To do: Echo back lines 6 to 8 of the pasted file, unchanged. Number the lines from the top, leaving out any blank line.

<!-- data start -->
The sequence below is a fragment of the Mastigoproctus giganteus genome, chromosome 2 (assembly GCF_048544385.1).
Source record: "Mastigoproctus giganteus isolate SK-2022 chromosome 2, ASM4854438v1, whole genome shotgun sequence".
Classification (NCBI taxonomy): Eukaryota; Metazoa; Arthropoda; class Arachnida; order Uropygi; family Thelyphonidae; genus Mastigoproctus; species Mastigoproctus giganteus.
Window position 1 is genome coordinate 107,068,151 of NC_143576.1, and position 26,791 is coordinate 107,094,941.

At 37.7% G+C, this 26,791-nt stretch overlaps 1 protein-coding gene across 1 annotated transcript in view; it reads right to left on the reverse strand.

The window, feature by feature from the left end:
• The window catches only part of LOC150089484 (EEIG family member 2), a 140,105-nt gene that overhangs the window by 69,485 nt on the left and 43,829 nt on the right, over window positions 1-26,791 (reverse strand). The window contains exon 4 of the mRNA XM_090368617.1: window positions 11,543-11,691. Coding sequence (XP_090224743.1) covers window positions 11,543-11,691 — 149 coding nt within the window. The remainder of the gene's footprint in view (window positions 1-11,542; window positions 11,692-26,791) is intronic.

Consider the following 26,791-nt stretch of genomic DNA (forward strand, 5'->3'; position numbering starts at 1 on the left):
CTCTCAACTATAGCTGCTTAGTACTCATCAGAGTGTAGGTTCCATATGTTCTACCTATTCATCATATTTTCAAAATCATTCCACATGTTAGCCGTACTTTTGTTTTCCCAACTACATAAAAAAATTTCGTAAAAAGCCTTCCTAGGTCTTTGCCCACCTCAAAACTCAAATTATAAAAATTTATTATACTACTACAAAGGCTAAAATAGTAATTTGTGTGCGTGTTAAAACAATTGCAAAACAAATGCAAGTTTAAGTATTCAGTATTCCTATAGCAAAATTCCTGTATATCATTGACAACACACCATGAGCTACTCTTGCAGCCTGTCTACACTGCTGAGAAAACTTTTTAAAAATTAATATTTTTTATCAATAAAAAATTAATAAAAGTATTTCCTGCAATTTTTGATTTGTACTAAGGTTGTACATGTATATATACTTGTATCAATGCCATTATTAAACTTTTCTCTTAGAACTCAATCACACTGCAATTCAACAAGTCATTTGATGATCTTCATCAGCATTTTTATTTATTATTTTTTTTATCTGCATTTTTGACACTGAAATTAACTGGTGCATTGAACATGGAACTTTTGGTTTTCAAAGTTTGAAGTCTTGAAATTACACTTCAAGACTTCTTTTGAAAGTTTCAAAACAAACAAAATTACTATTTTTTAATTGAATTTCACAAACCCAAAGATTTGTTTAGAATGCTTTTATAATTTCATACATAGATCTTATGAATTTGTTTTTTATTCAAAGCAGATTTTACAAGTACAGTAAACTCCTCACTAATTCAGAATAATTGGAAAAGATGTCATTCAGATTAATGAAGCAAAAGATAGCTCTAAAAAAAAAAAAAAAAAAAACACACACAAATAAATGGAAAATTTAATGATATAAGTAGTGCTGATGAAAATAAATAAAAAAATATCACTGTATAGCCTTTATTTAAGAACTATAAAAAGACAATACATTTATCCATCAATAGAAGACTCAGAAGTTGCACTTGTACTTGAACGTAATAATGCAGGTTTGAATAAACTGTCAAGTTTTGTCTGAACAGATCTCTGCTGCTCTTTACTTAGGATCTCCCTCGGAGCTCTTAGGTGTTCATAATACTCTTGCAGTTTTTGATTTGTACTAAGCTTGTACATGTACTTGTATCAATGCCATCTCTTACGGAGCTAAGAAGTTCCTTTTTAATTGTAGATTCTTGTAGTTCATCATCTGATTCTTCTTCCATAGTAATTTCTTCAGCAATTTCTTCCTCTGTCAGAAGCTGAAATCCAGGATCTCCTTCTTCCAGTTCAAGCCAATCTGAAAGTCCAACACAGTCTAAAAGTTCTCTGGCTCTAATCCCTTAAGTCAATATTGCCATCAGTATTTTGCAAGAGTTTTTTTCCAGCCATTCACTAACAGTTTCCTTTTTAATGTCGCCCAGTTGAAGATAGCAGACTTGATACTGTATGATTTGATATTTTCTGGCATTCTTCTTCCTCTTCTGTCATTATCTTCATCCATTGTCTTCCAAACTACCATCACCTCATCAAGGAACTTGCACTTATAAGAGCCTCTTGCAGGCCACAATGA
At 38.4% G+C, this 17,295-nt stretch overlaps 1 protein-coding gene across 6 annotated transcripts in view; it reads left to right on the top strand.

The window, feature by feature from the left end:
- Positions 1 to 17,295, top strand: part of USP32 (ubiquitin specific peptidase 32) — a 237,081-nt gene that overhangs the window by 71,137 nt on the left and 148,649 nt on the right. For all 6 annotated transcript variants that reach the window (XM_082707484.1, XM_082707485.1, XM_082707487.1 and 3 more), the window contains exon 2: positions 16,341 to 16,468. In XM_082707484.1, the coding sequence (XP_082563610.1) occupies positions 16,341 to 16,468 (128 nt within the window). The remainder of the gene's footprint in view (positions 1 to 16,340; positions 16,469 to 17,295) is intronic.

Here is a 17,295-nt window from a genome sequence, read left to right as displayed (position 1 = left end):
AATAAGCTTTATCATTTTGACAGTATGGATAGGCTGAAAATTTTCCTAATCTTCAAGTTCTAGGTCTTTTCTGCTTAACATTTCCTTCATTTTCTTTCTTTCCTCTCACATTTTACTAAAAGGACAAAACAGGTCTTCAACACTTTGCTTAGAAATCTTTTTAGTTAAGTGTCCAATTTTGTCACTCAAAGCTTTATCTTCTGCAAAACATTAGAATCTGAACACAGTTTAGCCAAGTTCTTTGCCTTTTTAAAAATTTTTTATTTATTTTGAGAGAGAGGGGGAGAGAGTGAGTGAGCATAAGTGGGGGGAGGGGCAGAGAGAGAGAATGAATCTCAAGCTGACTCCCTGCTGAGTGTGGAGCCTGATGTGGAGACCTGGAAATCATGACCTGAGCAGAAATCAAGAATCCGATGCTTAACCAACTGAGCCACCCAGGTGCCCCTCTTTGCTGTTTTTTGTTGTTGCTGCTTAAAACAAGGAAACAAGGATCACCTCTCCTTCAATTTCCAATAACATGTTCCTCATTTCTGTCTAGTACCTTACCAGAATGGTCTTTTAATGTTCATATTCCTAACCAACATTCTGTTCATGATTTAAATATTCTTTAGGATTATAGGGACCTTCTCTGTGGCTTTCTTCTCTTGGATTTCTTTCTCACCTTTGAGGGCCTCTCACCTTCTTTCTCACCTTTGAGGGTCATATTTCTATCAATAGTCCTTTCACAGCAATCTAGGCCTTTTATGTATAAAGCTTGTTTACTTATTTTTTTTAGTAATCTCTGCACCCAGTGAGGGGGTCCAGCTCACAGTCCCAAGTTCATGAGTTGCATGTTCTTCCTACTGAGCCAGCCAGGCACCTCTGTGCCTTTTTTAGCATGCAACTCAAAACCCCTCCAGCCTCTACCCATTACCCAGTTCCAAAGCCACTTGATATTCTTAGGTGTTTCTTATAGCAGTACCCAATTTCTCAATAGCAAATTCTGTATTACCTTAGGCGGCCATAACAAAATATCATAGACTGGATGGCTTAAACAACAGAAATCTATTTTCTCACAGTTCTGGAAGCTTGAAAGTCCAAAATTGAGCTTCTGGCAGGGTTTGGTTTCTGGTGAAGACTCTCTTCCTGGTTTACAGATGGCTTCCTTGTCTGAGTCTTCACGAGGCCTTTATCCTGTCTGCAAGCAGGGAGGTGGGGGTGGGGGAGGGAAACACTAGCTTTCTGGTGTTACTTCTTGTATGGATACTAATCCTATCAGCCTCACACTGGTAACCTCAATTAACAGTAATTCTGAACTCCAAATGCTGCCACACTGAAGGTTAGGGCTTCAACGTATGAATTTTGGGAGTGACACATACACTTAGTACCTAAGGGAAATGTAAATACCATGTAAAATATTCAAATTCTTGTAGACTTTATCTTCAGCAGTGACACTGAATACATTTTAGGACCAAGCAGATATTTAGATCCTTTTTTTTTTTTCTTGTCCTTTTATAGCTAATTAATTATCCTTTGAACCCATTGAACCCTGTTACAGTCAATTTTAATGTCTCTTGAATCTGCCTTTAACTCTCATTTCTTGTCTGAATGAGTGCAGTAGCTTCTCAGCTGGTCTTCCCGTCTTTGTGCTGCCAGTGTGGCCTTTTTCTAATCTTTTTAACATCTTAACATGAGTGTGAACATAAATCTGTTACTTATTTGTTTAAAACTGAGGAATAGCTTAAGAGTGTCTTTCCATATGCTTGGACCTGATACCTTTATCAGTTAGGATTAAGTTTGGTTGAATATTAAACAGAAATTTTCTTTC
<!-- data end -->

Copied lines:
The window, feature by feature from the left end:
• The window catches only part of LOC150089484 (EEIG family member 2), a 140,105-nt gene that overhangs the window by 69,485 nt on the left and 43,829 nt on the right, over window positions 1-26,791 (reverse strand). The window contains exon 4 of the mRNA XM_090368617.1: window positions 11,543-11,691. Coding sequence (XP_090224743.1) covers window positions 11,543-11,691 — 149 coding nt within the window. The remainder of the gene's footprint in view (window positions 1-11,542; window positions 11,692-26,791) is intronic.

Consider the following 26,791-nt stretch of genomic DNA (forward strand, 5'->3'; position numbering starts at 1 on the left):